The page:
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A Summertime Voyage of Environmental Observations

Written by Thomas G. (Year 11)

This summer, Year 11 Eton student Thomas G. (Yes, that’s me) had the great good fortune to spend three weeks on an ocean expedition off the coast of Brittany. Some months earlier I’d been awarded a community service prize for my volunteer work teaching children how to sail, and that prize paid for me to go on an ocean sail-training voyage. Because of my interest in the environment and my commitment to Roots & Shoots, I requested and was given permission to do a Roots & Shoots project during the voyage. The project I decided to do was research – I contributed to a marine observation project called Obsenmer. Obsenmer is a crowd-sourced record of marine environmental observations of everything from whales and seabirds to floating hazards and pollutants. Because every observation has exact geo-coordinates and the date of observation, the Obsenmer database provides a record over time of where sea life and sea threats have been observed, information which is very useful to researchers studying environmental threats to Earth’s oceans.

Our expedition was a small flotilla of gaff-rigged yachts – two traditional pilot cutters and one smaller craft.  Pilot cutters are extremely fast boats with very large sail area relative to the hull size. Along with other teenagers on the sail-training voyage, I learned how to navigate using traditional methods as we plotted our course. Whether I was at the helm of the cutter Yseult, trimming the sails or helping to prepare a meal in the galley below deck, I was part of a crew. We lived on the boats and depended on each other to stay safe and in good spirits whether the weather was fair or foul. From squalls and seasickness to perfect sunny days, we learned a lot about seamanship, leadership and being kind. We also stopped at a number of French ports, where we saw historic places, practiced our French, and ate much better food than we could cook on board.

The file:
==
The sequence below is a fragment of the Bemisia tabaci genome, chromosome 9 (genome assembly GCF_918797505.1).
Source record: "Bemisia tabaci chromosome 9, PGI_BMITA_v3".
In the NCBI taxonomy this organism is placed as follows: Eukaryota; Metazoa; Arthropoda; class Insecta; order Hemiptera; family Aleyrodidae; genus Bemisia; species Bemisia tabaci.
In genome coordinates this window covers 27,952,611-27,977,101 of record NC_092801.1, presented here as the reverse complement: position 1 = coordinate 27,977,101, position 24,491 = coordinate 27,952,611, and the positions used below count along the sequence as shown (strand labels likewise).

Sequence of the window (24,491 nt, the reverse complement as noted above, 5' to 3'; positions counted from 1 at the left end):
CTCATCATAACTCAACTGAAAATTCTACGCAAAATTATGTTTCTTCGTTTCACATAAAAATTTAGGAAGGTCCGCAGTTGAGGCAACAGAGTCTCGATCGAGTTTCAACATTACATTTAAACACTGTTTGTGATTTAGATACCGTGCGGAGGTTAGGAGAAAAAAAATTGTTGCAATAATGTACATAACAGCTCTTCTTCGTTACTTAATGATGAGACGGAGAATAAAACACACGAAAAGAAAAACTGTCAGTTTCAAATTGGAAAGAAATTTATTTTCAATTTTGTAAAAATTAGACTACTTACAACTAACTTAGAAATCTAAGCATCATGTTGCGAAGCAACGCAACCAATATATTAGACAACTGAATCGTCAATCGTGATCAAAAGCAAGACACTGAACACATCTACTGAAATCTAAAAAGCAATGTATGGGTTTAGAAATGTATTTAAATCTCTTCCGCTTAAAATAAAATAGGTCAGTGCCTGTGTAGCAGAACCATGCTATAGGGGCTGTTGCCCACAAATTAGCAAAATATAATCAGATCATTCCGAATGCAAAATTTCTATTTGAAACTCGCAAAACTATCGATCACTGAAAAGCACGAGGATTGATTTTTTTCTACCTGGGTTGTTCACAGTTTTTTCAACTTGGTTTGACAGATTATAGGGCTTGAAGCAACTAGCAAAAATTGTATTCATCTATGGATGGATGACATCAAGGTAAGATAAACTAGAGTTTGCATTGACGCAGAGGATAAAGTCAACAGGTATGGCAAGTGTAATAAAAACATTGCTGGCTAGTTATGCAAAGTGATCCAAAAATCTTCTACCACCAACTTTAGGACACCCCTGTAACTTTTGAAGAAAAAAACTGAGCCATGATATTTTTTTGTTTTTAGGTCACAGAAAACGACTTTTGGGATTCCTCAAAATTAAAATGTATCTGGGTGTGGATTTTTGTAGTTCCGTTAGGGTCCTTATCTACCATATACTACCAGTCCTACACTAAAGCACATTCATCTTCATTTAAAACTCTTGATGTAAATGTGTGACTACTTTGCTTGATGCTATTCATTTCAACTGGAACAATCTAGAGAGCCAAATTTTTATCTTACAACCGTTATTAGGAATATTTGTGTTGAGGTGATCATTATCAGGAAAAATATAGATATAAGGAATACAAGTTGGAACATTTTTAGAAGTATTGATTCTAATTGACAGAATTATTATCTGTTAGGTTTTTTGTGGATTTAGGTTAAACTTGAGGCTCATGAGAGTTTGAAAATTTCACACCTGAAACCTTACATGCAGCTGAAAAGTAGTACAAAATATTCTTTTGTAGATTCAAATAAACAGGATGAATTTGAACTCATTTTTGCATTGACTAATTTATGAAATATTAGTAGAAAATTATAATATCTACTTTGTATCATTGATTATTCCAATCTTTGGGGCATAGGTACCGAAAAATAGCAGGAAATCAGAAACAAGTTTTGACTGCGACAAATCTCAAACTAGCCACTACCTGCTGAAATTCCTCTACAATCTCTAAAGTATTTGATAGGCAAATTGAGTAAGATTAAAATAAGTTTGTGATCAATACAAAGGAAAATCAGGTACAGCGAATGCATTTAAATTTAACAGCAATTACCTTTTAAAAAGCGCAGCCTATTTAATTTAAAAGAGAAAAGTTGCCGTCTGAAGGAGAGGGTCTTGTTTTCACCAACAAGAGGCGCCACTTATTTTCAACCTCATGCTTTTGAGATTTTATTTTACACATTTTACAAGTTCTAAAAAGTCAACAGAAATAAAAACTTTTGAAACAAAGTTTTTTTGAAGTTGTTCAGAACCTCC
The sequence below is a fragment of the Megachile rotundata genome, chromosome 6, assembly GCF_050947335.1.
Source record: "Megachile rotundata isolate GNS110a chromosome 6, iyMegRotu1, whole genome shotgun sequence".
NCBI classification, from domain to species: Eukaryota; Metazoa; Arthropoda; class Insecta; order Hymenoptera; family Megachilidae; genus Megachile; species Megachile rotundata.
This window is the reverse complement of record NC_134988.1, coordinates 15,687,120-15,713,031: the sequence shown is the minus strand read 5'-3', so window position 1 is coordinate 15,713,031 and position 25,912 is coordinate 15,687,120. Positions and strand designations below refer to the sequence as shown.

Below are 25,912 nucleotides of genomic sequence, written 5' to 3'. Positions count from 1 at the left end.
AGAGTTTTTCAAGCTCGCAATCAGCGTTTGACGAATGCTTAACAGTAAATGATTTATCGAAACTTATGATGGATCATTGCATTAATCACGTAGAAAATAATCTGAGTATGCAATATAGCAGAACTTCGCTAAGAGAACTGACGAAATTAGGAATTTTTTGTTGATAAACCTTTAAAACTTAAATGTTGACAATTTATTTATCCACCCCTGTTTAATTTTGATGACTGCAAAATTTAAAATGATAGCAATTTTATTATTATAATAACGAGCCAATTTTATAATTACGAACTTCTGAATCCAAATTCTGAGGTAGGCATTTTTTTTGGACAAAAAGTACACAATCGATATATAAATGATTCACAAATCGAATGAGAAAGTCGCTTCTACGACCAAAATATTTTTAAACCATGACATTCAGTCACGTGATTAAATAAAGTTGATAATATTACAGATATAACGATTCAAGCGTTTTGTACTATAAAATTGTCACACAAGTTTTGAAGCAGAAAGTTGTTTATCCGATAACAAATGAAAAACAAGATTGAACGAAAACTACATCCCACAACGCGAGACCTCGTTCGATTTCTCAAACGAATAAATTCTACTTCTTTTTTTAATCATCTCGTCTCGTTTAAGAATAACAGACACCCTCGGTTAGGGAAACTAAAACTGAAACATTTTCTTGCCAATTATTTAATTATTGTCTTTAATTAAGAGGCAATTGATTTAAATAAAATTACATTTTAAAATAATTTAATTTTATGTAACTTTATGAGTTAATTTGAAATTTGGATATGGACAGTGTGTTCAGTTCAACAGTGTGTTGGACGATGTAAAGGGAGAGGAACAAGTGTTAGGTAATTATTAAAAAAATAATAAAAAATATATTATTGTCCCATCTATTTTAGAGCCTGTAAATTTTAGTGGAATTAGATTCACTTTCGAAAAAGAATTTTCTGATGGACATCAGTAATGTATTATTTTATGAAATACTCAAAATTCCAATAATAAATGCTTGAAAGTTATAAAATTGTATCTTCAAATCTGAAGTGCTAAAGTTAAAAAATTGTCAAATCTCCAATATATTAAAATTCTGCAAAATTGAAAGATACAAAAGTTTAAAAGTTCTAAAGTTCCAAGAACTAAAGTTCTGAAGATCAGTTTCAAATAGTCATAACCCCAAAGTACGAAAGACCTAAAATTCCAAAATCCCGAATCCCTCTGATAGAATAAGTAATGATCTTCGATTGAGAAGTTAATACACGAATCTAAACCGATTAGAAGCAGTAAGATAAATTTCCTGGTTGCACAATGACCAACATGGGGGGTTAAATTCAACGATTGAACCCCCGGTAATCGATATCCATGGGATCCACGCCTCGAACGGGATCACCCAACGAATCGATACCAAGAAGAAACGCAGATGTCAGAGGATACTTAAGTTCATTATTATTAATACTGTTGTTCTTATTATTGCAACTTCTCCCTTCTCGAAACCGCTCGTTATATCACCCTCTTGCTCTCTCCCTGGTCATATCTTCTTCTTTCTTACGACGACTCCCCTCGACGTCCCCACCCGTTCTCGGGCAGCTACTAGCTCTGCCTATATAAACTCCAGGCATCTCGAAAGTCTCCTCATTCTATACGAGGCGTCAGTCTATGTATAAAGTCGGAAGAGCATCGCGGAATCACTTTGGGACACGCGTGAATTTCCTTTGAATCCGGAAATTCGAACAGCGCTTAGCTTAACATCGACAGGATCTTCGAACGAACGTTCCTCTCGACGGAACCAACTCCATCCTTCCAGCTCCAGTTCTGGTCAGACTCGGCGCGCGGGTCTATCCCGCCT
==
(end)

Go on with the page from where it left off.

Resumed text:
Throughout it all, I added daily observations with precise geo-location data of everything from ocean mammals to floating plastic debris. In the accompanying photos, one can see the course we plotted from St. Malo to Port du Crouesty, along with images of our flotilla, me at the helm of Yseult, me entering an Obsenmer observation using my phone, and screenshots of what some of my Obsenmer records look like.

I have also included photos from what was a highlight of the expedition for me. I was at the helm of Yseult, navigating through a passage known as ‘Le Chenal du Toulinguet’, when a sudden movement on the port side caught my eye. Was that a dolphin?  All at once everyone on deck was calling out, “Dolphins! Starboard side!”  A pod of dolphins was swimming alongside us, leaping in and out of the water clearly conscious of and interacting with us, and no more than three meters away. They accompanied us for more than 10 minutes. It was magical. And, of course, I made an Obsenmer report about it!

         Dolphins swimming alongside Yseult
One of my Obsenmer reports
           The crew of the cutter Yseult at port
               Yseult underway
The course we plotted from St. Malo to Port du Crousty
         Two of our flotilla of three gaff-rigs

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